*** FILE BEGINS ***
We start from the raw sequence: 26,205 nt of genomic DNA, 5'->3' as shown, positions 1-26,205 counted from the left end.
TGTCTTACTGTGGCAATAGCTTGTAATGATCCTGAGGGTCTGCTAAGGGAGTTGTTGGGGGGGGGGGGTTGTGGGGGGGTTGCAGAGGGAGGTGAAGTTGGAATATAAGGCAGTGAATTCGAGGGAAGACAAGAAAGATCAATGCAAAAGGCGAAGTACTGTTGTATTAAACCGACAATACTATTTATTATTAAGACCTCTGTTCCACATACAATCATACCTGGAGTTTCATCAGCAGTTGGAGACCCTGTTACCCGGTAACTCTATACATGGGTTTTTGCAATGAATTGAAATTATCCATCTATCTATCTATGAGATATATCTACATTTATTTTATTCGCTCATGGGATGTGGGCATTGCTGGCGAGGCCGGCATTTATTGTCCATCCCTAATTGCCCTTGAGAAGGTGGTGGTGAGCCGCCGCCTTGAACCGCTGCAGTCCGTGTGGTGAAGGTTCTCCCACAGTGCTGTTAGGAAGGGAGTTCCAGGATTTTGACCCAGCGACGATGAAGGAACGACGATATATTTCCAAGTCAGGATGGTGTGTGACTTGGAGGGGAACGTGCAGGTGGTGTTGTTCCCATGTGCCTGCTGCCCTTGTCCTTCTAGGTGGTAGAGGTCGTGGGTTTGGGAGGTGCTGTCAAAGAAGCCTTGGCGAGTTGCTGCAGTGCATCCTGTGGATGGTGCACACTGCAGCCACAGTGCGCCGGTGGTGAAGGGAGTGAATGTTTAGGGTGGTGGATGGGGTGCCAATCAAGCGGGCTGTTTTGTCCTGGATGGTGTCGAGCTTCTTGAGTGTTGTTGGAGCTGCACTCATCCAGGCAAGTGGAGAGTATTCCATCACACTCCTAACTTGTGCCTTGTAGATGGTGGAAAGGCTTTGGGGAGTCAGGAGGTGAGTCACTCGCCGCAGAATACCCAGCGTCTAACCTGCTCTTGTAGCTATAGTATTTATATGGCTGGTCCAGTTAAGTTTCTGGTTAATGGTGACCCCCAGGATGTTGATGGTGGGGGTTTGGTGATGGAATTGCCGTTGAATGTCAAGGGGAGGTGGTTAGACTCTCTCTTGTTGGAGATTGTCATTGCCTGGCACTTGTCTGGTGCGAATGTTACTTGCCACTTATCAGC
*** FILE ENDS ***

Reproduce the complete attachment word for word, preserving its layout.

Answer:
We start from the raw sequence: 26,205 nt of genomic DNA, 5'->3' as shown, positions 1-26,205 counted from the left end.
TGTCTTACTGTGGCAATAGCTTGTAATGATCCTGAGGGTCTGCTAAGGGAGTTGTTGGGGGGGGGGGGTTGTGGGGGGGTTGCAGAGGGAGGTGAAGTTGGAATATAAGGCAGTGAATTCGAGGGAAGACAAGAAAGATCAATGCAAAAGGCGAAGTACTGTTGTATTAAACCGACAATACTATTTATTATTAAGACCTCTGTTCCACATACAATCATACCTGGAGTTTCATCAGCAGTTGGAGACCCTGTTACCCGGTAACTCTATACATGGGTTTTTGCAATGAATTGAAATTATCCATCTATCTATCTATGAGATATATCTACATTTATTTTATTCGCTCATGGGATGTGGGCATTGCTGGCGAGGCCGGCATTTATTGTCCATCCCTAATTGCCCTTGAGAAGGTGGTGGTGAGCCGCCGCCTTGAACCGCTGCAGTCCGTGTGGTGAAGGTTCTCCCACAGTGCTGTTAGGAAGGGAGTTCCAGGATTTTGACCCAGCGACGATGAAGGAACGACGATATATTTCCAAGTCAGGATGGTGTGTGACTTGGAGGGGAACGTGCAGGTGGTGTTGTTCCCATGTGCCTGCTGCCCTTGTCCTTCTAGGTGGTAGAGGTCGTGGGTTTGGGAGGTGCTGTCAAAGAAGCCTTGGCGAGTTGCTGCAGTGCATCCTGTGGATGGTGCACACTGCAGCCACAGTGCGCCGGTGGTGAAGGGAGTGAATGTTTAGGGTGGTGGATGGGGTGCCAATCAAGCGGGCTGTTTTGTCCTGGATGGTGTCGAGCTTCTTGAGTGTTGTTGGAGCTGCACTCATCCAGGCAAGTGGAGAGTATTCCATCACACTCCTAACTTGTGCCTTGTAGATGGTGGAAAGGCTTTGGGGAGTCAGGAGGTGAGTCACTCGCCGCAGAATACCCAGCGTCTAACCTGCTCTTGTAGCTATAGTATTTATATGGCTGGTCCAGTTAAGTTTCTGGTTAATGGTGACCCCCAGGATGTTGATGGTGGGGGTTTGGTGATGGAATTGCCGTTGAATGTCAAGGGGAGGTGGTTAGACTCTCTCTTGTTGGAGATTGTCATTGCCTGGCACTTGTCTGGTGCGAATGTTACTTGCCACTTATCAGC